I recently looped back around to working on my blog with the intention of finally adding environment support. Originally the site was all there was and I was working on the live copy, but now it is aware of the environment and I am able to do sweeping changes on a private server without messing up the live server. This project however is the first one I am using DigitalOcean's Spaces product - an S3 compatible (mostly) object storage - and so I needed to copy a snapshot of my existing bucket to a new bucket just for my development needs.
For example, any of the images uploaded to blog posts get put into the Spaces bucket, lovingly called pegasusgate-upl and my goal was to clone it to pegasusgate-dev for me to work on privately. Searching various keywords you quickly come across DigitalOcean's own documentation that tells you how to do exactly this with an application called rclone. Their instructions have you downloading and extracting an old version of rclone and of course I was like, screw that, apt-get install rclone and the problem here is things have changed, so the directions as written by DigitalOcean no longer work as advertised, and I refused to install rclone any other way.
Note, this could also help you if you need to transfer files from one bucket to another for ANY reason, like moving regions, or adding redundancy.

Install rclone

1) sudo apt-get install rclone (or how ever you install crap on your distro)
2) run rclone once to see its command list... also this makes it generate a config directory we are going to use.

Configure rclone

If you ran rclone once you should have a new folder in ~/.config/rclone and inside this folder you need to create rclone.conf. And put the following contents into it.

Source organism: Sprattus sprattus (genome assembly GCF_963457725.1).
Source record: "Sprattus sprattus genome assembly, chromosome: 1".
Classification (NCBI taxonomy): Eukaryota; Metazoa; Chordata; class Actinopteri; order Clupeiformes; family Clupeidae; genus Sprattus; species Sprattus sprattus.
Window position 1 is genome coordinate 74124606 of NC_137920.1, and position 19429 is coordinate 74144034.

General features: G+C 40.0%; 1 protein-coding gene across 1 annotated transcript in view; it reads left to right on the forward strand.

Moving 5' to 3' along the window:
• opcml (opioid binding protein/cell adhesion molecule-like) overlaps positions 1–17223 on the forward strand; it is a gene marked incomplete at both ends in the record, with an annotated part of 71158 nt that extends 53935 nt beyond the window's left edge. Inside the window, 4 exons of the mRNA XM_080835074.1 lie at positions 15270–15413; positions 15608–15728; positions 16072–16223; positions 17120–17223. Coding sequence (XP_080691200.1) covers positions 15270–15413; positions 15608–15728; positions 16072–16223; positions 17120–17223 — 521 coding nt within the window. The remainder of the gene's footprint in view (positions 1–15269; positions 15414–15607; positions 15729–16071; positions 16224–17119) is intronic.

type = s3
env_auth = false
access_key_id = <your spaces access key>
secret_access_key = <your spaces secret key>
endpoint = <your spaces region>.digitaloceanspaces.com
acl = public-read
It turns out what is broken in DigitalOcean's documentation is the ACL property in that config file, they tell you to set it to public, but that no longer works as it should now be public-read. To test that it is working you can run rclone listremotes which should then show you what buckets are available, and then rclone tree <bucket> to list its contents.
Note: if you need to transfer between two different regions, you need to add two configuration blocks to your rclone.conf file with two different aliases, something like spaces-project-src and spaces-project-dest
bob@web1:~$ rclone listremotes
bob@web1:~$ rclone tree spaces-pgate:
├── pegasusgate-dev
│   ├── 3598fed6-137f-4828-99bf-2182fc54834d
│   │   └── 1eb1412f-0f50-6592-88f6-158f0c5b2ea0
│   │       ├── image.jpg
│   │       ├── lg.jpg
│   │       ├── md.jpg
│   │       ├── sm.jpg
│   │       └── th.jpg
Note: it was important to include the colon (:) after the spaces alias on that tree command. Without, it will do nothing.

Run rclone For Real

So... copy one to the other already...
rclone copy <source-remote>:<source-bucket> <dest-remote>:<dest-bucket>
rclone copy spaces-pgate:pegasusgate-upl spaces-pgate:pegasusgate-dev
And when it finishes you should have two buckets that look the same but are different. Now my dev server can reference the pegasusgate-dev bucket and everything will be fine.
Note: Most documentation examples tell you to use rclone sync instead of rclone copy and when I did that, a bunch of the files and folders were missing. However, copy seemed reliable.